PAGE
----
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Hello Midterms!

September 22, 2009

It’s finally time for the students to start hating me.

To prepare for the midterm, I gave the students a handout last week with fifteen answers to questions I will ask for the speech test.  The sentences are pretty short and the students are allowed to give different answers as long as the grammar is correct and the words are clear. So, as is typical, half of the students studied and the rest were cramming as I got in the door this morning. So I heard each student answer three of the fifteen questions then read the scores. It was chaos.

The students that did well (10 out of 10 points) were ecstatic and everyone else was pissed off. I tried to tell the 8’s and 9’s that their scores were more than decent but they would not hear it. Well, sorry guys I’m not gonna give a perfect score when you’re missing words. One female student received an 8, mostly because she forgot two words in a five word sentence …she was absolutely devastated; I felt awful but my co-teacher insisted that I made the right decision. I have to note that I’m sure many of my students, maybe half, attend extra private schooling that costs their parents thousands of dollars…the pressure to succeed in academics here is overwhelming and you really gotta  feel sorry for the students who failed despite the private schooling. HOWEVER, having taught a few after school classes, I’m also aware that the extra help does not guarantee success in the classroom…some students sit in the back, some doodle, some won’t practice speaking.

Where am I going with the post? I’m trying to figure out why I feel so bad…but I’m having a really hard time. I think the students had adequate time to prepare, I gave them all of the answers, I even gave second and third chances to answer when the initial response was silence or a defeated sigh. Yet, I feel awful.


One of the questions I asked was “What do you think about roses?” To which the most common answer has been “I think they are beautiful” but of course my cocky overachiever’s answer is “I think roses are beautiful, teacher,  and you are, too.”  Wow.

Also, a prime of example why the listening part of conversation practice is essential. I asked the question “Where am I going to plant the roses?” and got the response “The best flower for my enemy is a rose because it means “Beware”” Hmm guys, let’s listen a bit more closely next time, k?

PS. I remember memorizing poetry in French in High School then reciting it in front of the class. I didn’t get a perfect score…not once. It was so frustrating because I knew all the words but if I faltered or hesitated, the teacher would start taking points off. Just thinking on it makes me a little angry but I know that the test wasn’t really about the words at all, more about knowing the language well enough to make is flow easily. Turn outs, the more you understand the meaning of the words, the easier they are to repeat. hmm.

Ok, I feel better.

8 Comments leave one →
  1. Joey permalink
    September 22, 2009 1:30 pm

    I’m sorry to hear that. I didn’t notice, even though I came to you, how frustrated you felt in the morning class. Don’t be so distressed. How’s your journey to the immigration office? I hope you were not in trouble to get there. Congratulations!

    • aukissed permalink*
      September 22, 2009 11:01 pm

      Please don’t worry! I’m getting over it. Anyway! I got my ARC!!!!! AND it took less than a minute, I didn’t even have to wait in line!!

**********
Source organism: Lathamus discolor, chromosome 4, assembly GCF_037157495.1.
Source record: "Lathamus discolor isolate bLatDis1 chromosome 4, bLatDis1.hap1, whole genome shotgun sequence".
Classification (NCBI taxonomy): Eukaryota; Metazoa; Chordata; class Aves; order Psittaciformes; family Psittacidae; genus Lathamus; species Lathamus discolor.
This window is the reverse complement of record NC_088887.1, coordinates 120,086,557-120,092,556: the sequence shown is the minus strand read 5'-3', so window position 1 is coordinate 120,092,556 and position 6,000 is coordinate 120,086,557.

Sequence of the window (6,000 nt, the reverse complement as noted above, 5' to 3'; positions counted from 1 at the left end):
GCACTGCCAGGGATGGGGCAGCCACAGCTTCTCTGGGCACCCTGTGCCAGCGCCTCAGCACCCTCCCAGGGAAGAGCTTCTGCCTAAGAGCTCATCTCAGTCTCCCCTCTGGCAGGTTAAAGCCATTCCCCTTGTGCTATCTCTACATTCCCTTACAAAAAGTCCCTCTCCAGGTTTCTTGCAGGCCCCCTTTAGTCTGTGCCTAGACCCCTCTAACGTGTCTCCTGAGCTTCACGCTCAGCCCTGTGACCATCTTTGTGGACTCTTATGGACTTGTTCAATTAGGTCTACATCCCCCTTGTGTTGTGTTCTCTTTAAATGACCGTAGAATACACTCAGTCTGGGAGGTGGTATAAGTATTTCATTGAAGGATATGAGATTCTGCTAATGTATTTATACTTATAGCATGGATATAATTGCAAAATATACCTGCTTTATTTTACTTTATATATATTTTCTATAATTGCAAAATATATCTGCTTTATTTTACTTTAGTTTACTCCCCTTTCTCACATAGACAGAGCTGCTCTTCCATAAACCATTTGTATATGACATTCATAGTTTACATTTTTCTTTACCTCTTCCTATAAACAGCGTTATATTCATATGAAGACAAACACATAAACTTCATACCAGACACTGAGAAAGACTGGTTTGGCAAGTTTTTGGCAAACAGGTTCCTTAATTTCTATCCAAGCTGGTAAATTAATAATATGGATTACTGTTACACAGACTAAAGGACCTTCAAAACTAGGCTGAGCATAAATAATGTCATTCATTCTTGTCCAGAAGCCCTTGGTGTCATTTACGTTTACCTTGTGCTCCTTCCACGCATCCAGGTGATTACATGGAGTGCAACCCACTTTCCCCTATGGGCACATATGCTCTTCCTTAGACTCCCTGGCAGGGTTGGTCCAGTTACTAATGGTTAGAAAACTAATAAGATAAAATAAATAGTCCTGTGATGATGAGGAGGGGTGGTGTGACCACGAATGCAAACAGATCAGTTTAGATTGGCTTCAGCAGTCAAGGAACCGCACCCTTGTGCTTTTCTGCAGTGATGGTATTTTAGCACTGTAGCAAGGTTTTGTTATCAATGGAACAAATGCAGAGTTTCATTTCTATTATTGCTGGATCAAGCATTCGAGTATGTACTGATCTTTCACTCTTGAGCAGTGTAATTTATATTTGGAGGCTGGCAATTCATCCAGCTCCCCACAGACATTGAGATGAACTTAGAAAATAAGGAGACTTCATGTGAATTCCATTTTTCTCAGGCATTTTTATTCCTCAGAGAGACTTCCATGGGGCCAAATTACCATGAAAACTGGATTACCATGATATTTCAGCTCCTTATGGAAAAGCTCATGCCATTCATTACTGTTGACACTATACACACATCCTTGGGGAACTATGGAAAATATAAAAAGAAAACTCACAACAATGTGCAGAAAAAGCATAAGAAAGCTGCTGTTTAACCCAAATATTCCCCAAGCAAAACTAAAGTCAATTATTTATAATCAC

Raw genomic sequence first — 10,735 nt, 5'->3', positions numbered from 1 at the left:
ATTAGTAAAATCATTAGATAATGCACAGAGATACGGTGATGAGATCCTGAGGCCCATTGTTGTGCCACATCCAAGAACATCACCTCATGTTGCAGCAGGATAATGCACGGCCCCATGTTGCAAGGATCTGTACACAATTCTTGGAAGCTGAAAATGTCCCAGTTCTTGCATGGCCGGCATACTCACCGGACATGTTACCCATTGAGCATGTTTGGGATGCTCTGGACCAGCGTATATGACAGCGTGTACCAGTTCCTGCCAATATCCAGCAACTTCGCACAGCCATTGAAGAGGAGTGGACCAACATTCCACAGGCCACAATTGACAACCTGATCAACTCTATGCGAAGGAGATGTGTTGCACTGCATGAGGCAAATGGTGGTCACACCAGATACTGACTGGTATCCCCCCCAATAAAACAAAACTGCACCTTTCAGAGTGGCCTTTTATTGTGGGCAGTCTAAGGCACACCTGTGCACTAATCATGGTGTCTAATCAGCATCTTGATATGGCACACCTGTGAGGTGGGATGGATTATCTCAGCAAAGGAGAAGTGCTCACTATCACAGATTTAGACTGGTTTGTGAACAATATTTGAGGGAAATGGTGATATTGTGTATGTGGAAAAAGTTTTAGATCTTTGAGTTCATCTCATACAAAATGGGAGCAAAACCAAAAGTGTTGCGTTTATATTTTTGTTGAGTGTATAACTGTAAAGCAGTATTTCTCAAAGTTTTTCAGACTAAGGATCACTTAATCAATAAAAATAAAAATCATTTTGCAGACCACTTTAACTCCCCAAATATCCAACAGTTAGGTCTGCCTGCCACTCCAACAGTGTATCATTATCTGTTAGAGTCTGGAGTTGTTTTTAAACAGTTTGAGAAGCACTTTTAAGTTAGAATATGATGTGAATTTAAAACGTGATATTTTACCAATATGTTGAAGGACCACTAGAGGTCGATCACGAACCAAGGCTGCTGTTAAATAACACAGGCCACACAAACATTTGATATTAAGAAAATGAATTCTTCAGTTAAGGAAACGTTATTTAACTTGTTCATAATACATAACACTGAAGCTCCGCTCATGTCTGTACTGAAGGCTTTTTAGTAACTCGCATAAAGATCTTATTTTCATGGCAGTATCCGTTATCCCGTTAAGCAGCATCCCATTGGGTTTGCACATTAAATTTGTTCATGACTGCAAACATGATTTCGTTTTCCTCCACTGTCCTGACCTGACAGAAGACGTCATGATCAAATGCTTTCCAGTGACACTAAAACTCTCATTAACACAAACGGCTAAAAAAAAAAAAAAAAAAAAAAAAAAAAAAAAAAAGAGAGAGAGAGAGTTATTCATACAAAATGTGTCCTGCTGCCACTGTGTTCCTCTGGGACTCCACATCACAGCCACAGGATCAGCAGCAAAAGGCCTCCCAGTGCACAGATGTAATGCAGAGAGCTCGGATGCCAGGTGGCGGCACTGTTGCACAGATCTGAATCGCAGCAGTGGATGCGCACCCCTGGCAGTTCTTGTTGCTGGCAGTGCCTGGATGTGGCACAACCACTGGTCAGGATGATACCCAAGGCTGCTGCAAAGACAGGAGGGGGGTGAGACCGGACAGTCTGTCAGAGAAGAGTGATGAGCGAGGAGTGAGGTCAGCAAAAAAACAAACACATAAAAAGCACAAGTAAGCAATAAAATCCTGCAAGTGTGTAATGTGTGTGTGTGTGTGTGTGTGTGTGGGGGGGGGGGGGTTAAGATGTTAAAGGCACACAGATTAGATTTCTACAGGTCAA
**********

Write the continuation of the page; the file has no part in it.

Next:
2. Matt permalink
    September 22, 2009 4:35 pm

    Guess who called me today.


    I’m going nucking futs.

    • aukissed permalink*
      September 23, 2009 12:58 am

      This is blowing my mind. I hope they’re super nice to you. Also, please email me Jon’s email address asap!

  3. September 24, 2009 10:00 am

    you have to be mean to those little fuckers. it’s the only way to be nice.

    • aukissed permalink*
      September 24, 2009 11:50 am

      Yeah, it’s tough for me though. I did find that insulting the entire class tends to work better than individuals as I guess the good students want to prove something and beat the unruly kids into submission.

      I told one rowdy class of third graders that they were the farthest behind in the book because they were too loud in class and the class before was awesome. From that point on they got their act together and went out of their way to change my mind “Teacher, are we better than the other class? Yes?!” The competition ’round here is immense.

      • September 24, 2009 1:29 pm

        i was thinking more along the lines of tough love. i’m not good at it. i want to give my students the freedom to engage in legitimate inquiry, but i’ve found everywhere i’ve taught that you lay off and they use that time to bullshit. it sucks, because then you’re forced to become the sort of teacher you absolutely despise. the alternative is to begin to hate the kids rather than feel sorry for them that they have to sit through your boring lecture.

        i suppose i come off as remarkably cynical, but i think it’s just a natural byproduct of industrial education, which exponentially worse here. i mean, shit, we have ~700 students. how’s that supposed to work?

  4. aukissed permalink*
    September 25, 2009 12:20 am

    Yeah I gave up on learning all my students’ names…except the funny ones.

    I’m still a pretty new teacher and have all the optimism and light-hearted good nature that come with that. It’s also starting to become clear that teaching English comes second to getting kids excited about it. I’d much rather have my kids bullshitting in English than sleeping or hating me.

    That being said, I’m glad I’m keeping this blog as I’m sure I’ll have a much different opinion six months from now.

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